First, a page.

write.pNext = nullptr;

	write.dstBinding = binding;
	write.dstSet = dstSet;
	write.descriptorCount = 1;
	write.descriptorType = type;
	write.pBufferInfo = bufferInfo;

	return write;
}

We can now use it in init_descriptors() when creating the descriptor layout.


	//binding for camera data at 0
	VkDescriptorSetLayoutBinding cameraBind = vkinit::descriptorset_layout_binding(VK_DESCRIPTOR_TYPE_UNIFORM_BUFFER,VK_SHADER_STAGE_VERTEX_BIT,0);

	//binding for scene data at 1
	VkDescriptorSetLayoutBinding sceneBind = vkinit::descriptorset_layout_binding(VK_DESCRIPTOR_TYPE_UNIFORM_BUFFER, VK_SHADER_STAGE_VERTEX_BIT | VK_SHADER_STAGE_FRAGMENT_BIT, 1);
	
	VkDescriptorSetLayoutBinding bindings[] = { cameraBind,sceneBind };

	VkDescriptorSetLayoutCreateInfo setinfo = {};
	setinfo.bindingCount = 2;
	setinfo.flags = 0;
	setinfo.pNext = nullptr;
	setinfo.sType = VK_STRUCTURE_TYPE_DESCRIPTOR_SET_LAYOUT_CREATE_INFO;
	setinfo.pBindings = bindings;

For the scene binding, we have also changed the shader stages to include fragment shader, as we will want to read it from the fragment shader.

With the layout done, we now need to modify the descriptor set writes so that they point to the correct buffer and the correct offset in it.

We continue on init_descriptors(), but inside the frame loop. We replace the older VkWriteDescriptorSet part with the new abstracted version.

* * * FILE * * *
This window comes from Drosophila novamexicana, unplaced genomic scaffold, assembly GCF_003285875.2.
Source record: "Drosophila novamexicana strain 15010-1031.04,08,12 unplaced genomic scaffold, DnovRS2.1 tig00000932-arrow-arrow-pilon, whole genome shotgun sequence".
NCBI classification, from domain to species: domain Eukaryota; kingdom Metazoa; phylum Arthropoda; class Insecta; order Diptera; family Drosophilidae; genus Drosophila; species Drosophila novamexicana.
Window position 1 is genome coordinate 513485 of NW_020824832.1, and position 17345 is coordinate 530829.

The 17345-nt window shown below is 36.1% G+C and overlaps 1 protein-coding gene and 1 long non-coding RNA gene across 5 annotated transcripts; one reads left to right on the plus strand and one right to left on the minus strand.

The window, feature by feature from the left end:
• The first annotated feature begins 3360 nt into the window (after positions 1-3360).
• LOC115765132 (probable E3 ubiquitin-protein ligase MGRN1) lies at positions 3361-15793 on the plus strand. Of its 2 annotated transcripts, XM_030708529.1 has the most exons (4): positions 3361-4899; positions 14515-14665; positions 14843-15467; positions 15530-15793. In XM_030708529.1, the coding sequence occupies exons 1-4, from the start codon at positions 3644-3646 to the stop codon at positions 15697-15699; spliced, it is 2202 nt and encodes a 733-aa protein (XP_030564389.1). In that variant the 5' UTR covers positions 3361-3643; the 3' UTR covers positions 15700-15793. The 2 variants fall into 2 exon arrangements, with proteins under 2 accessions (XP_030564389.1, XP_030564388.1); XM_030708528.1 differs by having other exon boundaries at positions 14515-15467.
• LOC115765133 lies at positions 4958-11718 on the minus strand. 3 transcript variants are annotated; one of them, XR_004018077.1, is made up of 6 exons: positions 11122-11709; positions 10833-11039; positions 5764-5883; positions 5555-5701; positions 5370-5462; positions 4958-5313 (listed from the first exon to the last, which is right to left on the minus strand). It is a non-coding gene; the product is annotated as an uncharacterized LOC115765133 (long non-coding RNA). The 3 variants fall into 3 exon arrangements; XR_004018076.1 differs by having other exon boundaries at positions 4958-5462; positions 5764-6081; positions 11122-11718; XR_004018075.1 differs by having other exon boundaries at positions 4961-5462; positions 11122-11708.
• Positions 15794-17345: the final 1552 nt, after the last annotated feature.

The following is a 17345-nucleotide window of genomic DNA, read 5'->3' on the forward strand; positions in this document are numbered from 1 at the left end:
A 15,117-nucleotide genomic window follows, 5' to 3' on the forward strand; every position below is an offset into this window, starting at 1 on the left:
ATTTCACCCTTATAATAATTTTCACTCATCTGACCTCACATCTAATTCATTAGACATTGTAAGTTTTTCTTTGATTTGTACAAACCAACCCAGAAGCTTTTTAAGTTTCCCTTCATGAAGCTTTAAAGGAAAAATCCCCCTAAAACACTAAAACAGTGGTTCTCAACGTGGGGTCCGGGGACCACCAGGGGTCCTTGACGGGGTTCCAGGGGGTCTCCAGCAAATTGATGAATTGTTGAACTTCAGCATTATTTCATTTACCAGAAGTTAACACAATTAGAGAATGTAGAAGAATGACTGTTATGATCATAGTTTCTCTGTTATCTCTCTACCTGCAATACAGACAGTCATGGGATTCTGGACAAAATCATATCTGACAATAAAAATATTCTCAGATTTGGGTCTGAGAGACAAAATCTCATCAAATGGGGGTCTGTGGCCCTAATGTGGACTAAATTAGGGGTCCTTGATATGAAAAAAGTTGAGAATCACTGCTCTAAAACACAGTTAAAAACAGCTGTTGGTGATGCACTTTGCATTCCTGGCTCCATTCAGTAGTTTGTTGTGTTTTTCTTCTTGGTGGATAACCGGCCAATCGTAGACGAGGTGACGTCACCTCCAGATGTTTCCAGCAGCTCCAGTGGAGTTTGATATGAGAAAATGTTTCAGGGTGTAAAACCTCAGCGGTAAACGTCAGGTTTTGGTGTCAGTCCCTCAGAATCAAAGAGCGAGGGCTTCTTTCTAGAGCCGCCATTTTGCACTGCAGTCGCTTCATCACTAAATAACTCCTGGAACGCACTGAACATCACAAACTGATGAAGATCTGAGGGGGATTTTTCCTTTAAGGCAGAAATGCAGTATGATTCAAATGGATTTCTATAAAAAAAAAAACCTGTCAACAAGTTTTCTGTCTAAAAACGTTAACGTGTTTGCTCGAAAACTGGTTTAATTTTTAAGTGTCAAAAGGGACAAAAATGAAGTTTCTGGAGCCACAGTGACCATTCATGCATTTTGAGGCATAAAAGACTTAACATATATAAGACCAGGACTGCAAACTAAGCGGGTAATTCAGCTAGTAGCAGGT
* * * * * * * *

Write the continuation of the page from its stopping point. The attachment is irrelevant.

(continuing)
VkDescriptorBufferInfo cameraInfo;
		cameraInfo.buffer = _frames[i].cameraBuffer._buffer;
		cameraInfo.offset = 0;
		cameraInfo.range = sizeof(GPUCameraData);

		VkDescriptorBufferInfo sceneInfo;
		sceneInfo.buffer = _sceneParameterBuffer._buffer;
		sceneInfo.offset = pad_uniform_buffer_size(sizeof(GPUSceneData)) * i;
		sceneInfo.range = sizeof(GPUSceneData);

		VkWriteDescriptorSet cameraWrite = vkinit::write_descriptor_buffer(VK_DESCRIPTOR_TYPE_UNIFORM_BUFFER, _frames[i].globalDescriptor,&cameraInfo,0);
		
		VkWriteDescriptorSet sceneWrite = vkinit::write_descriptor_buffer(VK_DESCRIPTOR_TYPE_UNIFORM_BUFFER, _frames[i].globalDescriptor, &sceneInfo, 1);

		VkWriteDescriptorSet setWrites[] = { cameraWrite,sceneWrite };

		vkUpdateDescriptorSets(_device, 2, setWrites, 0, nullptr);

The important thing to note here is that in sceneInfo, we are pointing to the scene parameter buffer, but we are doing so at an offset. And that offset is using the padded size from the struct. By doing that, you will point to a uniform buffer but at an offset. This is invisible to the shader, and will let you sub allocate a lot of data into one buffer. You can even mix and match different data into the same buffer, it doesn’t have to be all from the same struct.

Writing the descriptor set is same as before, but instead of writing 1 binding, we are writing 2 bindings, as our global descriptor set now points to two buffers instead of one.

Now we need to modify the shader so that it uses something from the scene parameter buffer. We are going to do the simplest thing, which is to add the ambient color to the pixel color.

New shaders